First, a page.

Historically, Germany has opposed joint liability for debt and always believed that loans should be repaid, so why this U-turn? Because it is in Germany’s own interest that the euro does not collapse, and Merkel probably felt that it was too close for comfort. The coronavirus has highlighted the structural problems in southern Europe and the need for economic solidarity, as they are not able to get out of their debt trap themselves. 10-20 years of narrow-minded economic dictation by the EU has nourished national and populist leaders, who use the fight against Brussels as their political leverage.

The euro trumps economic sovereignty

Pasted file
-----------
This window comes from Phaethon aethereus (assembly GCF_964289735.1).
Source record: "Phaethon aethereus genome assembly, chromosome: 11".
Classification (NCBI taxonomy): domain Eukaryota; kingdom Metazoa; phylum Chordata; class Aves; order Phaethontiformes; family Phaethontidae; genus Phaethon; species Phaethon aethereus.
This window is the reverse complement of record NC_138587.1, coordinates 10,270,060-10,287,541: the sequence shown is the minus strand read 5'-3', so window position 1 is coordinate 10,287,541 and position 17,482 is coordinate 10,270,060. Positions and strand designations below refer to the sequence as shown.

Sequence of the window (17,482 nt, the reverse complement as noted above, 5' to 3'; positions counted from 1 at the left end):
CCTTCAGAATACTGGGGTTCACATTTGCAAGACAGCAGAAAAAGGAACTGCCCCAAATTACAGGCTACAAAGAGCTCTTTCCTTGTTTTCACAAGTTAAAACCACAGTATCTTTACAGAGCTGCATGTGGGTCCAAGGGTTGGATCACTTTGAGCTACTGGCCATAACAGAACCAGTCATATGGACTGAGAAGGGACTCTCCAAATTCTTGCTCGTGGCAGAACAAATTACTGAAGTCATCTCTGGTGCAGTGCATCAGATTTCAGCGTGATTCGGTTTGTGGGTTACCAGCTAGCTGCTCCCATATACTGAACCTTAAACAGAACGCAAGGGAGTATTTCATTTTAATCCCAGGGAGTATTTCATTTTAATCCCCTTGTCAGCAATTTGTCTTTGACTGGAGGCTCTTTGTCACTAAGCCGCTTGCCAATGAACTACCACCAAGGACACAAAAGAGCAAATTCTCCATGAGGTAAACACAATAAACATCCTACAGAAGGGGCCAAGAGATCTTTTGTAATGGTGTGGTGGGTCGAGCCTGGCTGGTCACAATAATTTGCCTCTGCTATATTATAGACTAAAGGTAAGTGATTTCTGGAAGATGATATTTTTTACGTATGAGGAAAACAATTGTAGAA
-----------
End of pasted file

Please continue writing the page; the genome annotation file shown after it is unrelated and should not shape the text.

However, a more critical situation in the short term has been the development in the capital markets. Unlike other parts of the stock market, European bank stocks have continued to decline. The situation is particularly bad in southern Europe, where Spanish and Italian banks have fallen 40-70% this year. In general, banks are trading at much lower levels today than at their worst point during the financial crisis 11-12 years ago. This is because many European banks – especially in the south – will suffer large losses on loans to small and medium-sized businesses that are collapsing in large numbers. Current market valuations reflect the fact that banks will need new capital but not be able to raise it and therefore be nationalized. But the real threat is not as in previous banking crises, e.g. in Sweden in 1992, when a strong state could take over the banks, take the losses and move on. The southern economies are unable to handle the losses and due to new regulation after the financial crisis, we now have bail-in requirements for large deposits and foreign capital in the banks. This means that capital will flee to the north creating a real risk of capital flight and therefore a need for capital control within the euro zone, which will be the death of the euro. Merkel has done a U-turn, because protecting the euro is more important than losing economic sovereignty.